PT Classroom - Ergonomics for the Dental Profession ׀ by Ronald W. Porter, PT, CEAS III


Ronald W. Porter is a recognized expert in the field of Occupational Safety and Health, and Ergonomics. In the past 30 years, since becoming Director of the The Back School, he has instructed over 1000 workshops and seminars on Ergonomics Awareness and Musculoskeletal Disorder Prevention to physical and occupational therapists, medical doctors, occupational health nurses, and industrial health and safety professionals. Ron has worked with over 200 industries, including Lockheed Martin Aeronautics, E.I. Du Pont, DS Waters, Shell Oil, International Paper, Cingular Wireless and the United States Navy, on the development and implementation of innovative ergonomics programs for both individual plant sites and entire corporations. He is often an featured presenter at national safety and health association conferences including the 2007 - 2010 American Society of Safety Engineers Professional Development Conferences, the 1995 - 2005 American Occupational Health Conferences, SEAK Annual National Workers' Compensation and Occupational Medicine Conferences in 2005-2007 and a March 2010 national webinar on the Aging Workforce for the ASSE Virtual Classroom. His Bachelor of Science degree is from the University of Tennessee-Knoxville and his Graduate Degree in Physical Therapy from Emory University in Atlanta, GA. He is a member of the Human Factors and Ergonomics Society, American Physical Therapy Association, American Society of Safety Engineers and the American Industrial Hygiene Association.


Ergonomics for the Dental Profession

Dentistry receives many accolades with regard to the preventative orientation of its patient care and public health activities. It is ironic that there has been little focus to the prevention of adverse health consequences among the practitioners of dentistry, dental hygiene and associated occupations.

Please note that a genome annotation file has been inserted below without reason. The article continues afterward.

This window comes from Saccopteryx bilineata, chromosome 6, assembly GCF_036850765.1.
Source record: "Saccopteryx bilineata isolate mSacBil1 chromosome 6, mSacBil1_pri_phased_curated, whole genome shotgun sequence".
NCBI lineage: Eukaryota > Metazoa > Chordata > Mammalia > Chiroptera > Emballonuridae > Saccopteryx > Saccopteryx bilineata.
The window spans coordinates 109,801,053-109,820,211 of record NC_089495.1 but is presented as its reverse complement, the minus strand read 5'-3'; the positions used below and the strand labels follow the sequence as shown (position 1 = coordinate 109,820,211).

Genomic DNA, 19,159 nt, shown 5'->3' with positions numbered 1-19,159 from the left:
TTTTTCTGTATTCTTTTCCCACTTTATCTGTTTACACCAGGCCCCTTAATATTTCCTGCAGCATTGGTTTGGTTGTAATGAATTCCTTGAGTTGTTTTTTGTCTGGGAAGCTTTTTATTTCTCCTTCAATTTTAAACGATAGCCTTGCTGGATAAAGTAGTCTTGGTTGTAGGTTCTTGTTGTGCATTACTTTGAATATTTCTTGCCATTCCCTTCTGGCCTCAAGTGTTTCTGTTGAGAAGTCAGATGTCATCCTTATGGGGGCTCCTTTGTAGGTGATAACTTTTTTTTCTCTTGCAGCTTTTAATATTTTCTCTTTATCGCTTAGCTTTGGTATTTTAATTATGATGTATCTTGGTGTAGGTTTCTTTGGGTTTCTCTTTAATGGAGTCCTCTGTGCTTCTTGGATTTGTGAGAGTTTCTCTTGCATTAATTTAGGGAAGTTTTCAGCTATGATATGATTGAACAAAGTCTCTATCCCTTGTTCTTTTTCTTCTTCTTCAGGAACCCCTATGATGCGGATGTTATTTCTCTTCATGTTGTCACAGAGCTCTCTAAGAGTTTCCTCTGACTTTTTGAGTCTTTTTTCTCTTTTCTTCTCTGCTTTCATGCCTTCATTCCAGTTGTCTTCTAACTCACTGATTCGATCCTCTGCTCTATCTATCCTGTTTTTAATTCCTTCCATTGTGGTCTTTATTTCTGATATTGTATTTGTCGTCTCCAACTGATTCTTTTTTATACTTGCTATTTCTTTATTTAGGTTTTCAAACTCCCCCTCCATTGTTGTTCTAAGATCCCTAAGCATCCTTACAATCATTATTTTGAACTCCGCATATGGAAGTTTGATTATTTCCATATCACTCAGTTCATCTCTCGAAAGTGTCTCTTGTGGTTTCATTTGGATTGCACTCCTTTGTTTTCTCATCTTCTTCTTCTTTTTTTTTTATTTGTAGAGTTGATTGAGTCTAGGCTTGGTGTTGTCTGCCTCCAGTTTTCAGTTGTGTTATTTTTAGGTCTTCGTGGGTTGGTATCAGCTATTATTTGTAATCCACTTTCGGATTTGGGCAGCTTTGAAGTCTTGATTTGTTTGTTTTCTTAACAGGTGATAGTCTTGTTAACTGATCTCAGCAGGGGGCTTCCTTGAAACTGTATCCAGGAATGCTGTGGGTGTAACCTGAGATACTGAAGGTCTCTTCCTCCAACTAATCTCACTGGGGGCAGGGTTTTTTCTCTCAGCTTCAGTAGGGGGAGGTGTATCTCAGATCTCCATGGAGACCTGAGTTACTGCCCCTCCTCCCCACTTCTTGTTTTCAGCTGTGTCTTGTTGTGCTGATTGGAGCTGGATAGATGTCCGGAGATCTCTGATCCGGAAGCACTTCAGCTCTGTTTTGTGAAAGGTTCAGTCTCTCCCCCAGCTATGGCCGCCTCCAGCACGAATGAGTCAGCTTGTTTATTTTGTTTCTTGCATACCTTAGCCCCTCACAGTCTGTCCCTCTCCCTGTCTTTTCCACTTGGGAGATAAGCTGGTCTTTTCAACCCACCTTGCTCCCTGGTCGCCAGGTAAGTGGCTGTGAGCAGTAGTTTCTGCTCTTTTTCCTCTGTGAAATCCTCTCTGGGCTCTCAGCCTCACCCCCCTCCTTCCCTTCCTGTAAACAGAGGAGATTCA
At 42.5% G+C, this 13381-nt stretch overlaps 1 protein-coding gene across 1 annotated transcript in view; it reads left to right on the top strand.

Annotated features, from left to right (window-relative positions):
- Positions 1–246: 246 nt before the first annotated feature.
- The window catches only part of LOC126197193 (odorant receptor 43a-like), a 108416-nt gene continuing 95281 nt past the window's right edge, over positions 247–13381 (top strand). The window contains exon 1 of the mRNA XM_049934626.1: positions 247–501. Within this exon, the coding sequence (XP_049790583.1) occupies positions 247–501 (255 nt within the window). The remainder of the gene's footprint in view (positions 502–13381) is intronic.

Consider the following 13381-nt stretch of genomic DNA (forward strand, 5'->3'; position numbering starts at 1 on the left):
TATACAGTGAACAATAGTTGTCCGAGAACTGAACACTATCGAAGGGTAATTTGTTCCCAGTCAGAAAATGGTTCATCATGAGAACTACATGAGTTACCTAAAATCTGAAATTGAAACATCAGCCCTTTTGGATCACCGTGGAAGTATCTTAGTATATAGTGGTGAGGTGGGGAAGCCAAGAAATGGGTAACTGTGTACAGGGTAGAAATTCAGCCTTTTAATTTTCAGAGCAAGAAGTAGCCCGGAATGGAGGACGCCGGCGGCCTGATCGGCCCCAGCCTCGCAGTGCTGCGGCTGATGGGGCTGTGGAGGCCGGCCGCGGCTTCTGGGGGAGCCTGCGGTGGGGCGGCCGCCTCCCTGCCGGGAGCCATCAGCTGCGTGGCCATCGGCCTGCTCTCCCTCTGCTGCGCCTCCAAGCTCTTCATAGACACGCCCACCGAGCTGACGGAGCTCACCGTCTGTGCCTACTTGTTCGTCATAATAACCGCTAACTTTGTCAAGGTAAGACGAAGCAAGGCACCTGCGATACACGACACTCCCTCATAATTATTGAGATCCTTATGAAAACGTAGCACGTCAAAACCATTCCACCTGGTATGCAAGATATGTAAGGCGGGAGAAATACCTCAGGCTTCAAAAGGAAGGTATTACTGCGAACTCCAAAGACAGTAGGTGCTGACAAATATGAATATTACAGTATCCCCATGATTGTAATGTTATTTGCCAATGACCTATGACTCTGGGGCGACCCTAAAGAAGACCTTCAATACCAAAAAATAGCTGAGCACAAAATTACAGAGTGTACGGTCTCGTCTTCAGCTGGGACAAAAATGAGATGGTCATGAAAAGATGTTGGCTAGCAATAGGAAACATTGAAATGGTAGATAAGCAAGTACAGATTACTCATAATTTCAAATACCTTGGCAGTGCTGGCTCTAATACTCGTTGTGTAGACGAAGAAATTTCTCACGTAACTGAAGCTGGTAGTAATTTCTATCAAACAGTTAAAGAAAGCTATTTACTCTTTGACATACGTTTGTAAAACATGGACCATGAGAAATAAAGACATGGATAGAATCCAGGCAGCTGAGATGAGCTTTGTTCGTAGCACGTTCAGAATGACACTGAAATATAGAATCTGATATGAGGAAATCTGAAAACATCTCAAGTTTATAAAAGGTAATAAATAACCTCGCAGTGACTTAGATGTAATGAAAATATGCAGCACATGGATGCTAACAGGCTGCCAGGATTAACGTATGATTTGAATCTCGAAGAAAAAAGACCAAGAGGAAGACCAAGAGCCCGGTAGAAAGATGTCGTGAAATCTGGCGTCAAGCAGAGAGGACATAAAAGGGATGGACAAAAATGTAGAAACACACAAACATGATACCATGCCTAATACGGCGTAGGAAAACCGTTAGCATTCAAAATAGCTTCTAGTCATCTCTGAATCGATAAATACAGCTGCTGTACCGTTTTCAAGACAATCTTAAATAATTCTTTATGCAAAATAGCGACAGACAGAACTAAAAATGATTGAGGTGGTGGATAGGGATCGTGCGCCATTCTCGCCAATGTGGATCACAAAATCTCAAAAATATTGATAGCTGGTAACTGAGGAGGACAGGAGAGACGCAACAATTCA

The mental and emotional stresses associated with the clinical practice of dentistry have been widely appreciated for many years. Dental professionals face many unique and challenging ergonomics risks. Understanding and using correct ergonomics techniques and equipment will improve productivity and reduce fatigue and discomfort caused by the job demands of dentists, dental hygienists and dental assistants.

The goal of this article is to provide “doable” techniques and tips that will help the dental professional perform dentistry more comfortably. Good ergonomics can increase the longevity of any professional career.

According to 2011 University of British Columbia article on, Improving Dental Ergonomics by Loraine Chan, 67% of dentists report experiencing musculoskeletal disorders, 80% of hygienists report experiencing body and back pain and 70% of 3rd year students report experiencing neck, shoulder, and back pain. Three out of five dentists (60%) and 3 out of 4 hygienists (76%) reported that they “Lived with the pain (tolerated it).” These percentages are unacceptable and they can be overcome through changes in worker’ habits. In fact, Nations Business, 1990 Mar, suggests that Injury Risk at work is 80% habit related and 20 % work design related.